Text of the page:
How To Survive Family Gatherings With an Eating Disorder – Tip 1 of 3
by Z Zoccolante
(listen to the audio of this post in the blue box below)
A lot of us just spent the holidays with family.
For some, it was a time of joy and connection. For others, it was frustrating and disappointing, another season to be around those who drive us the most amount of crazy in the least amount of time. For most, it was likely a bit of both.
Holidays and other get togethers used to be a huge struggle for me, eliciting tremendous anxiety.
Because I had a secret eating disorder.
Listen to or download the podcast of this blog.
The fact is that gatherings are, let’s just say…complicated for those with disordered eating. If you’re traveling, it can mean staying in a spare bedroom, away from your routines and comforts. Most events include food or “goodies,” which most people expect you to eat. Shopping for special days like Christmas and Valentine’s Day, can feel like you’re auditioning to be a gladiator. Plus, family get togethers are when you see (or feel obligated to see) family members you dislike, never choose to spend time with, or associate with past abuse.
All these things cause stress. And when we experience stress, eating disorders love to come out and play.
It took me a long time to figure out how to cope. I went through a lot.
Hopefully I can save others some of that pain and anxiety by sharing these tips to ease the stress during gatherings:
1) Recognize your triggers.
If you’re not already, use social events (particularly those with family) as a way to research your own self. Learn to detect what specifically happens with family or friends that triggers your desire to binge and purge, or exercise, or whatever else you do compulsively. You may not necessarily change anything at first; you may still engage in the habit. The point is just to notice what happened right before you had the urge to cope. What are your trigger points? How do they affect you?
For example, chats with Aunt Nancy or your coworker Janine may always seem to leave you in a triggered state. When triggered, you’ll feel a compulsive desire to act on your eating disorder behavior.
The reason that’s good to know is that then you can plan ahead. Identify and be mindful of people or things you already know trigger you.
Avoid or limit the time you spend with “problem” people, or enlist a support person. Let’s say my husband was my support person. He could come with me to talk to Aunt Nancy, or if he sees Janine about to chat me up at the office party, he could join our conversation or say he “needs me,” so I can exit the conversation.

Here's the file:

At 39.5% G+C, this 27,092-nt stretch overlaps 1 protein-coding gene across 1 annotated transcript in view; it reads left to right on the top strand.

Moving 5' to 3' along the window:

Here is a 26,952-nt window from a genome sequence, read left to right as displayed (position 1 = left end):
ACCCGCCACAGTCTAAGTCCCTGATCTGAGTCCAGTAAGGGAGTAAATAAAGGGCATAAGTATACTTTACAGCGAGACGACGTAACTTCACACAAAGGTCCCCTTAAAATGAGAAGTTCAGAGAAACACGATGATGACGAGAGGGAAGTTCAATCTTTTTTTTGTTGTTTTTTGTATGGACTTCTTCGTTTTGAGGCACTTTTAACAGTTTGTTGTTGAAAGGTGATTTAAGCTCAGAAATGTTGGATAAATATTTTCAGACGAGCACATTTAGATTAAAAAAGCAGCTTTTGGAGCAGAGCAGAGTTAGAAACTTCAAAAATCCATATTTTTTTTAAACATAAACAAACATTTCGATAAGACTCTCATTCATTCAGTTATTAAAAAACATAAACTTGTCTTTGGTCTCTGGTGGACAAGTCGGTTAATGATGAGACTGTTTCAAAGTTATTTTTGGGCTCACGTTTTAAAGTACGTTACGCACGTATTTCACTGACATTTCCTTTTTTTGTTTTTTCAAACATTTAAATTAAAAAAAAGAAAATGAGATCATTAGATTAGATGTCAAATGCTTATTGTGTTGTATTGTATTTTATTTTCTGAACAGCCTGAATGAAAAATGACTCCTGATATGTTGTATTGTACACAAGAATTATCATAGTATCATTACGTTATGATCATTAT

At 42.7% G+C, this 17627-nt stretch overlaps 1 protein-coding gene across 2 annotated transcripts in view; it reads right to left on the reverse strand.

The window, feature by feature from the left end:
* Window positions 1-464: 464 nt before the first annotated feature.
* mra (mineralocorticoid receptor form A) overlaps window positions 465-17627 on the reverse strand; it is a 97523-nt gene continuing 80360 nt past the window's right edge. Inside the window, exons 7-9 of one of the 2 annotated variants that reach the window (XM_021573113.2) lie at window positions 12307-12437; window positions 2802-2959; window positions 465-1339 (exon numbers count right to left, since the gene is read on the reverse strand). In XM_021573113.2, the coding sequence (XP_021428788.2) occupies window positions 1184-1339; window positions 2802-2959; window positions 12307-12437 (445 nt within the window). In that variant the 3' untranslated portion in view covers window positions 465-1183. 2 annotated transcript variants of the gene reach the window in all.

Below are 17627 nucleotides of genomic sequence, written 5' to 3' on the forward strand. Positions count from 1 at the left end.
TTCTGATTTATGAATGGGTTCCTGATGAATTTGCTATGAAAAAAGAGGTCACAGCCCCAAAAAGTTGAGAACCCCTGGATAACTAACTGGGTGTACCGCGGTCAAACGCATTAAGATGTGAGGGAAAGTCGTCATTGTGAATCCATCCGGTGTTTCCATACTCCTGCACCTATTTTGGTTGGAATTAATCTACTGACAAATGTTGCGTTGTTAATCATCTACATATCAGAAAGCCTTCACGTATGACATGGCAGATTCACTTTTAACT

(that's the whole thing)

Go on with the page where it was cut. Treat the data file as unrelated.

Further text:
There is power in being conscious around our disorders. And you have the right to limit your time with people or things that trigger you.
*Read the entire post on elephant journal, or stay tuned on my blog next week for tip 2 on How To Survive Family Gatherings With an Eating Disorder.
There are millions of people who suffer from eating disorders, and they impact millions of loved ones. A lot of eating disorders are a secret shame, so please SHARE THIS POST or the full post on elephant journal and help promote health and healing.
All it takes is one thing to initiate a moment of hope. That moment can spur people on to recovery and allow them to travel the road home to themselves.
With Love, Z :)
Z Zoccolante is a fully recovered anorexic/bulimic passionately dedicated to assisting others in their recovery. Her work appears in The Huffington Post, Psych Central, Adios Barbie, Peaceful Dumpling, and soon, the Surviving ED blog at HealthyPlace.com. In high school she developed a dysfunctional relationship with food, which overshadowed her next decade. After traveling the winding path of recovery, she won her happily ever after, and now uses the knowledge she gained to inspire people and deter others from the pointless path of skinny. She’s thrilled to announce her upcoming memoir, The Twisting War, which reveals the details of her journey, and is meant to help those with eating disorders attain happiness and freedom while also supporting the affected loved ones. For more empowerment around body image, food, and recovery, subscribe to Z’s weekly blog & audio at zzoccolante.com. You can also get her directly at firstname.lastname@example.org, 310-853-3271, or from her coaching page.